We need a plugin to address these issue of user understanding - to convert the whole admin and functional heirarchy into a visual representation of the site - start with what a site wireframe DOES [or would] look like and make it intereactive. In other words the reverse of a sitemap: it would takes a sitemap [such as the google sitemap] and make it interactive for authorised users. A plugin that
a] replaces the user's dashboard as the login landing zone and
b] takes an existing sitemap, displays all or authorised portions of it as a visual heirarchical map to the authorised role [for example a contributor need not see all of the site map - just the relevant leaf, whilst an author might be designated permissions over specific branches nodes or leaves] and makes each node and/or leaf of that sitmap into a clickable add/edit content function in a split window such that the 'map' is still visible alongside the edit control, with optional tag elements on the map nodes or leaves such as date of item, author, word count etc. Constrain the nodes and leaves such that the user one cannot add a post to a page node or vice versa.
Drag and drop of nodes or leaves on the map should also be possible, subject to suitable role authorities [assuming that the loop is being used to generate the menus].
Display attached media as a node/leaf property on the nodes context menus and allow drag and drop of media both to the main nodes or leaves, or onto a sidebar menu strucure from a scrollable window below the map.
Optionally display each post category as different 'branches' in the tree so that as a user adds leaves [posts] to the branch they are added to the correct primary category.
c] adds pending or scheduled items to the map in different colours to the main published items so that those with publication authority can quickly see what's waiting and where.
d] for 'real' administrators, the map should be available as a new menu item under tools, with capabilities to lay out the site map as a wireframe and generate slugs permalinks and custom fields as/where required, and allow the admin to set role-based permissions for branches etc by clicking on the relevant portion of the map.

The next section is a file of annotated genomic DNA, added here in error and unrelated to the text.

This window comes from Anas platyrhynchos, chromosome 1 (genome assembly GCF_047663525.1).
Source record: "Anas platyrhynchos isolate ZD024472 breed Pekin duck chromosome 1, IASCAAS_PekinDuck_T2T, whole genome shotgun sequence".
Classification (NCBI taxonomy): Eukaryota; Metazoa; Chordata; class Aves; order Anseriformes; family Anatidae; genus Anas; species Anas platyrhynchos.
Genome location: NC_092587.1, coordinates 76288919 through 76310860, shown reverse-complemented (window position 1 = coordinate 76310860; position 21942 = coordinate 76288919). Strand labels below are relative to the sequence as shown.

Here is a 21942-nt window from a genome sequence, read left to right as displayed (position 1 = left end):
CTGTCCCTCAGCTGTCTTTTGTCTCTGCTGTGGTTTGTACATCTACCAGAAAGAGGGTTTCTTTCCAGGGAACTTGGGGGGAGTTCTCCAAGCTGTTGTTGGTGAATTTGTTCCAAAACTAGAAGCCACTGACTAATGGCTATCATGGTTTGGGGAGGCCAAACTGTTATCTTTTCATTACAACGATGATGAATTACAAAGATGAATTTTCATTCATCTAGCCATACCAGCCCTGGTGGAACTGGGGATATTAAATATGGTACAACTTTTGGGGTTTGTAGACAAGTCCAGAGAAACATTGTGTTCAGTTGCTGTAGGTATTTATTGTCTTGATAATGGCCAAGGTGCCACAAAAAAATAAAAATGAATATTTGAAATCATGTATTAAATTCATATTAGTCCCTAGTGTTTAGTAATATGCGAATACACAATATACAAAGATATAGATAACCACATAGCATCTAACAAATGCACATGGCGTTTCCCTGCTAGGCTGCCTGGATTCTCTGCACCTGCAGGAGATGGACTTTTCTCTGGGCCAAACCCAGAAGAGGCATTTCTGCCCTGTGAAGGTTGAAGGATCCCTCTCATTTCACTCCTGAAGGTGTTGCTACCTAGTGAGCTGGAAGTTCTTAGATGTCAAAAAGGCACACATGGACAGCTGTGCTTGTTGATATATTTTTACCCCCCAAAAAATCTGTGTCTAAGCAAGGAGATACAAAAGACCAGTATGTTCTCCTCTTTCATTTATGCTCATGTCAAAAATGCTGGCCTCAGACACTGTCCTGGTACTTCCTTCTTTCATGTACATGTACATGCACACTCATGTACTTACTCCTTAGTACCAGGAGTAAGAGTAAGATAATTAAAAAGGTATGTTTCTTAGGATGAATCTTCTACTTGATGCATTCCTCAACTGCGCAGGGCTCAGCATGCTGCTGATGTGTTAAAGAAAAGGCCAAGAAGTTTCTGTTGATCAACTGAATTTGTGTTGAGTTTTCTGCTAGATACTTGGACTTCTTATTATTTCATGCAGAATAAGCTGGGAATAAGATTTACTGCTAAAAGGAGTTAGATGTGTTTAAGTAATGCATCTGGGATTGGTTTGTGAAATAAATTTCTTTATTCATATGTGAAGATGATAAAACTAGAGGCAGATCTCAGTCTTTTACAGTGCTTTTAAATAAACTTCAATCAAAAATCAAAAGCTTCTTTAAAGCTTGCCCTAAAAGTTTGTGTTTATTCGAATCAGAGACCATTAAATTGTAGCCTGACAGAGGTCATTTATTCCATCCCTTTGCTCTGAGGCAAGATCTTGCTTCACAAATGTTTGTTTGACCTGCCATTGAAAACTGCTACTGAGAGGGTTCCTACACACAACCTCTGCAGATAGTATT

e] allow easy delegation of roles downwards; thus for example an editor could delegate [or revoke] the role of branch node or leaf editor to an existing user.
With such a visual tool one could probably turn off almost all menu items for users, except perhaps the media menu for those who have authority to add new media.
If you're not familiar with it then the NAVT plugin does some fairly good things with visual editing of menus. I wouldn't suggest that it's a good example, especially since one cannot actually preview the menu structures it generates, but it does show some of what can be done with visual tools.
So, that should only take you about a week to finish: come back to me when you're done - I've got a few more ideas
Hasn't WordPress core had this functionality for a long time via the post from email functionality?
Originally Posted by fdnews
Wow, there are some great, in-depth ideas here. @fdnews, your idea actually is simpler then you think. WordPress has the capability of handling front end forms that can be submited as drafts or published immediatly. It wouldn't even be too difficult to get a TinyMCE WSYIWYG editor in there either. Having it all happen from the front-end theme makes sense as most admins don't want users (visitors, registered readers, or even guest-authors) seeing the guts of their website.